Engagement is the Best Form of Classroom Management


Tips for New Teachers: Classroom Management

Engagement is the best form of classroom management. That statement still makes me cringe. In my first year as a teacher, when my classroom environment was less then desirable and I asked my principal for support, that’s what she told me. Although that “advice” really wasn’t very helpful to me at the time, I have to admit that it’s true.

A lot of student misbehavior is opportunistic. They’re not sure what they are supposed to be doing, or are bored, so they chat with their friends, check their phones, get up and walk around, etc. As a new teacher, I always interpreted this as defiant behavior, but the majority of the time it wasn’t intended to defy or disrespect my authority as a teacher.

There are many ways to deal with opportunistic misbehaviors, some of which we will cover in later tips, but probably the best one is to avoid the opportunity in the first place through engagement. When students are fully engaged in the lesson, it becomes harder for them to find opportunities to act out. Here are my favorite engagement techniques. Good Luck!

  • Start each lesson with a “hook.” The best time to engage students in a lesson is at the very beginning. Each day, after going over the Do Now, I would spend 5 minutes deliberately trying to engage my students through a hook. I was a science teacher, so often this meant showing them a short video clip that related to the day’s concept, or doing a demo. I actually included this in my lesson plans, so I was actively thinking about it each day.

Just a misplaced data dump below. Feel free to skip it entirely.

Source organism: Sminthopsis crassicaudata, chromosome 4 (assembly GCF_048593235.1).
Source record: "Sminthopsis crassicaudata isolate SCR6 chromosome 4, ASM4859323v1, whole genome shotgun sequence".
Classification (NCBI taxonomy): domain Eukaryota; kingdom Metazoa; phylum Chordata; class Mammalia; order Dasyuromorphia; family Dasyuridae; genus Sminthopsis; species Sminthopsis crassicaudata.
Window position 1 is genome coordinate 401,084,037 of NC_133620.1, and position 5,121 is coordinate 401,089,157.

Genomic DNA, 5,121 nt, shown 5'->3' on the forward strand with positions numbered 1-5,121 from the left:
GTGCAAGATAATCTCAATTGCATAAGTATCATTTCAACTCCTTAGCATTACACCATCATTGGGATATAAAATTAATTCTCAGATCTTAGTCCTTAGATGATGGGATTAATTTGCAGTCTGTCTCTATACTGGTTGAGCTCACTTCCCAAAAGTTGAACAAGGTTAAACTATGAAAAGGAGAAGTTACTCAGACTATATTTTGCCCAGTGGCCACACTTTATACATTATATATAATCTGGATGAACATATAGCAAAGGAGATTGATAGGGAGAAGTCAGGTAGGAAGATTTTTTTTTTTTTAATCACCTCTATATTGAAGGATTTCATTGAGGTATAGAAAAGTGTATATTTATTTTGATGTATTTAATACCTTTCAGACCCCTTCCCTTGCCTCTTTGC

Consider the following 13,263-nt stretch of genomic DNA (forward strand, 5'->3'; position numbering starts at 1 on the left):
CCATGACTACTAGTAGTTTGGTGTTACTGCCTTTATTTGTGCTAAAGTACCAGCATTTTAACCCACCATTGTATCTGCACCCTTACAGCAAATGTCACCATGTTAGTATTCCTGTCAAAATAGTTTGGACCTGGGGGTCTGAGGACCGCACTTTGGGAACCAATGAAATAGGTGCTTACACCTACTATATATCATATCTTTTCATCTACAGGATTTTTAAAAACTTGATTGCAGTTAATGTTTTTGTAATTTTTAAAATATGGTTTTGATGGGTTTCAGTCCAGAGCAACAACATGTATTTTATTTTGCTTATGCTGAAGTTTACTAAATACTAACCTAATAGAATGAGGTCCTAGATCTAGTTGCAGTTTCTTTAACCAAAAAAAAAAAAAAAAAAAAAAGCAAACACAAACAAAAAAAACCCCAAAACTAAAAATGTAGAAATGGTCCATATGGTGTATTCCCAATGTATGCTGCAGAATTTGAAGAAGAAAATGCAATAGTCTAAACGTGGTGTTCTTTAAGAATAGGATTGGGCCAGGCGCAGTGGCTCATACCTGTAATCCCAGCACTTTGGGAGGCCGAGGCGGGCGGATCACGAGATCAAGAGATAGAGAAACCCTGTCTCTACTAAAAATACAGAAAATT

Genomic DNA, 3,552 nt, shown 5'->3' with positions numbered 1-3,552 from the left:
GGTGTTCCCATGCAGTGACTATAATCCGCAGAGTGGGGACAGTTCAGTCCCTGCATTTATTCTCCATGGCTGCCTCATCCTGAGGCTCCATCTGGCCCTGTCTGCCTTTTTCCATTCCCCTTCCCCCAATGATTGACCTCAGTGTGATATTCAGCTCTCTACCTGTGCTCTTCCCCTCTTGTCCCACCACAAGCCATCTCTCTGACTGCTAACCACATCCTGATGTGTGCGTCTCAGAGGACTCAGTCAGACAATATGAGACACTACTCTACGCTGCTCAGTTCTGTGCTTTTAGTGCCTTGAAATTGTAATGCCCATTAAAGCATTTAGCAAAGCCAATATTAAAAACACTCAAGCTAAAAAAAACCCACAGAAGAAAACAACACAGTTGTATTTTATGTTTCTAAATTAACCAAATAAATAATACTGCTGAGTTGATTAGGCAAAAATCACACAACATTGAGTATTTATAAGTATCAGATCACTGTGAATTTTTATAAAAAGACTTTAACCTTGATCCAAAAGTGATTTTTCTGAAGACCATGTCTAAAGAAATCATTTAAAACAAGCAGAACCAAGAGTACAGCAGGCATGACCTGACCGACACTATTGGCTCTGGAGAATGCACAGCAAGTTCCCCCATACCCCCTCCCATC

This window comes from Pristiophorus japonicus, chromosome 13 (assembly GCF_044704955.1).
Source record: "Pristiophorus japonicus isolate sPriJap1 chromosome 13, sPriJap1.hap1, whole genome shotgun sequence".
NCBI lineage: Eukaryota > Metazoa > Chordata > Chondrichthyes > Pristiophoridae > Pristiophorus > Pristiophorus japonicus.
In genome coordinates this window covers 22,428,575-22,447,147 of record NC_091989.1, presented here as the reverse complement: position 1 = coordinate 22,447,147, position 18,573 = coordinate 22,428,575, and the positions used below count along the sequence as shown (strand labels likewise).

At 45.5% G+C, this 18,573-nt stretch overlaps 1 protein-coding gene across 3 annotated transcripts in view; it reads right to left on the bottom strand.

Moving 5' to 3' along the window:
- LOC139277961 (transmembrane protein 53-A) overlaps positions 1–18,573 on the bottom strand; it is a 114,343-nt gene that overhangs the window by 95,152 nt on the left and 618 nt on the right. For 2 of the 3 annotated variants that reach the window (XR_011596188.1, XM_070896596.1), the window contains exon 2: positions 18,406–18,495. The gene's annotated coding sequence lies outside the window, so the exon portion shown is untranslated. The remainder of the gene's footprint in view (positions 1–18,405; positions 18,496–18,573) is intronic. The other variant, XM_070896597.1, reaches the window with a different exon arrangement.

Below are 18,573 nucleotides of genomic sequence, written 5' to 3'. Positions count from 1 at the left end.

• Make it personal. Students often find it hard to engage with material that is abstract or unrelated to their lives. An easy way to make it more “real” for them is to connect the concept or lesson to a real person or narrative. For example, when I taught my students about cell signaling (very abstract), I chose to frame it through diabetes and insulin (less abstract), and would start the unit by reading about and watching videos on two children that actually had diabetes (personal, specific). I found that my students were much more engaged when they realized what we were learning actually impacted the lives of two very real people.
  • Be energetic! Sounds simple, but very effective. If students see your passion and energy come through, they are more likely to be engaged. This is particularly helpful for maintaining engagement through mini-lessons. I moved around a lot, made lots of hand gestures, and even tried to act out some of the concept we were learning.
  • Break away from pen and paper. Students probably complete a bajillion worksheets each year, so a break from that always boosts engagement. As a science teacher, labs were the obvious hands on activity, but it can be way simpler than that. Activities involving markers and chart paper work just as well!


Chen Liu spent four years as a New York City high school science teacher. Chen also trained new teachers for The New Teacher Project.